Forget everything you have heard about and think you know about hormone-replacement therapy. The New Age Medical Clinic sets the record straight about some common myths about testosterone treatment.
Myth 1. Testosterone is illegal
Not at all – testosterone is a naturally occurring hormone that is perfectly legal with a physician’s prescription. However, taking testosterone without a prescription is unlawful and some sports organizations have policies against participating in hormone therapy.
Myth 2. Testosterone therapy causes cancer
Fact: Quite the opposite – testosterone treatment may actually combat breast cancer in women and prostate cancer in men. As quoted by the study Testosterone Replacement Therapy and Prostate Risks: Where’s the Beef?: After all these years of testosterone age and awareness of the androgen-dependence of prostate cancer, there remains no compelling evidence that TRT does, in fact, represent a true risk for prostate cancer growth.”
In a study published in The Journal of Clinical Endocrinology & Metabolism in June of 2010, which looked closely at the adverse reactions reported in 51 other studies, found there to be no increased risk of the development of prostate cancer, prostate related urinary symptoms, or elevated PSA (prostate specific antigen).
Myth 3. Women will take on male features
Fact: Females participating in testosterone replacement therapy will not become aggressive or hoarse. If you do experience inappropriate hair growth or acne, our doctor will lower your dosage.
Myth 4. Testosterone causes rage and aggression.
Testosterone-therapy is not linked to violent behavior, rage, aggressive, or other uncontrollable behaviors. No studies have shown a correlation between violent behavior testosterone-replacement treatment, even at high doses. Most of our patients report an increased feeling of well being, lower aggression, and a better attitude towards life.
Myth 5: Testosterone causes baldness
Fact: Studies show no link between male pattern baldness and taking testosterone-replacement. Studies support that TRT does not aggravate male pattern baldness. According to the 2010 update to “Testosterone Therapy in Adult Men with Androgen Deficiency Syndromes: An Endocrine Society Clinical Practice Guideline”, the conversion rate and subsequent ratio of testosterone to estradiol and DHT does not change when treating Low T via injection of testosterone cypionate. Elevated levels of DHT can cause hair loss – but injecting testosterone does not seem to cause that to happen.
Myth 6: Testosterone causes heart disease, cardiovascular problems and heart attacks.
The American Urological Association (AUA) has followed these reports closely. The AUA notes that there are conflicting studies that suggest TRT may lower heart risk. More studies need to be done to be certain whether and how TRT changes men’s risk of heart attack.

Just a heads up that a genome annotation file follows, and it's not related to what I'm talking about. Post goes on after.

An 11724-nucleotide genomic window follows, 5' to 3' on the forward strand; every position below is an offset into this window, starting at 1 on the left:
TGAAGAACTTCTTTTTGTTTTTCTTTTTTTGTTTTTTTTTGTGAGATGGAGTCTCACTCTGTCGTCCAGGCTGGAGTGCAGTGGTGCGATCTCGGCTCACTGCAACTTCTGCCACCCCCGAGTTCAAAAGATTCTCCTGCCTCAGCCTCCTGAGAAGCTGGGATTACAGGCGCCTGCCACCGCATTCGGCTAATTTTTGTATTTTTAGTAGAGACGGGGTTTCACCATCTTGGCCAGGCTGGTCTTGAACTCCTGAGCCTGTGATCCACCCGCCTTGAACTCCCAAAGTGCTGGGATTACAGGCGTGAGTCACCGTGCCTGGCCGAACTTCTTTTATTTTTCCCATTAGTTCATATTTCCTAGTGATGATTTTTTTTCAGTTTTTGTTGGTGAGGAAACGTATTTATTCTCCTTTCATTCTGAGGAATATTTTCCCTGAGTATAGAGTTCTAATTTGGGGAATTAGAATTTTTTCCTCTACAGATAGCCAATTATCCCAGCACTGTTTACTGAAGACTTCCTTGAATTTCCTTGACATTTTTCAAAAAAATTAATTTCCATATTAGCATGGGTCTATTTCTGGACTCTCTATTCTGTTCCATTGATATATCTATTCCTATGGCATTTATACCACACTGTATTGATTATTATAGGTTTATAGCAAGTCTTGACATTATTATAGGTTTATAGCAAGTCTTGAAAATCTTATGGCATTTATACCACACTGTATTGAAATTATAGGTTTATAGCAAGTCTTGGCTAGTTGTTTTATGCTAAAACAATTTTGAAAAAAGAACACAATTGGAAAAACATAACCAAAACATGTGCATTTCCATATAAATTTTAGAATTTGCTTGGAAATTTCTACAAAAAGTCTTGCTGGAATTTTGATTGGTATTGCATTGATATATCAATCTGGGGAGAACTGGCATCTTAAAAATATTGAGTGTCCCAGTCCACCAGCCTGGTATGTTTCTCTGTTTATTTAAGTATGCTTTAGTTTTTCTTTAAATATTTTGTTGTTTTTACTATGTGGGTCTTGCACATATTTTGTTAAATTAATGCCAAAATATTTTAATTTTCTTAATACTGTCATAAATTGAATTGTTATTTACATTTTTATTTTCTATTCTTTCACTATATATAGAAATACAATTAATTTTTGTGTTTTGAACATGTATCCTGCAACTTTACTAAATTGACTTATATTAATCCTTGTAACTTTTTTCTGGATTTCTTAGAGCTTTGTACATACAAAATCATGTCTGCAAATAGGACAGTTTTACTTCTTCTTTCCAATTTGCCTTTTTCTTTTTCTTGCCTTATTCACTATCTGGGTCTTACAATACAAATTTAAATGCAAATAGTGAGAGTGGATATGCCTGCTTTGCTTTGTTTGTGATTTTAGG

According to a study done by the FDA, “The available epidemiological studies do not provide convincing evidence that TRT is associated with adverse CV outcomes.”
In a study published in Life Extension Magazine by William Faloon, higher testosterone levels in older men were actually found to lower the risks of cardiovascular problems:
Data was tabulated based on hospital reports and/or death certificates for heart attack, stroke, unstable angina, bypass surgery, or stenting.
The four quartiles of total testosterone in this large group of older men were:
|Quartile 1:||Total testosterone below 340 ng/dL.|
|Quartile 2:||Total testosterone be-tween 341-438 ng/dL.|
|Quartile 3:||Total testosterone be-tween 439-549 ng/dL.|
|Quartile 4:||Total testosterone above 550 ng/dL.|
Of interest was the finding that Quartiles 1, 2, and 3 had about the same risk of cardiac adverse events. It was only in Quartile 4 (when total testosterone exceeded 550 ng/dL) that the 30% reduction in cardiovascular events occurred.
This finding showed that it did not matter if these men’s total testosterone was very low (below 340 ng/dL) or moderately low (up to 549 ng/dL)…they all had a similar increased risk for suffering a cardiovascular event. Only when total testosterone exceeded 550 ng/dL did cardiovascular risk plummet.
This finding remained consistent for cerebrovascular disease incidence, where men with the highest total testosterone (Quartile 4) had a 24% reduced risk of transient ischemic attack or full-blown stroke. The researchers noted this association with reduced cerebrovascular risk remained after adjustment for traditional risk factors.
The conclusions by the researchers who conducted this study were:
“Higher serum testosterone levels are associated with a reduced risk of fatal and non-fatal cardiovascular events in community dwelling elderly men.” 17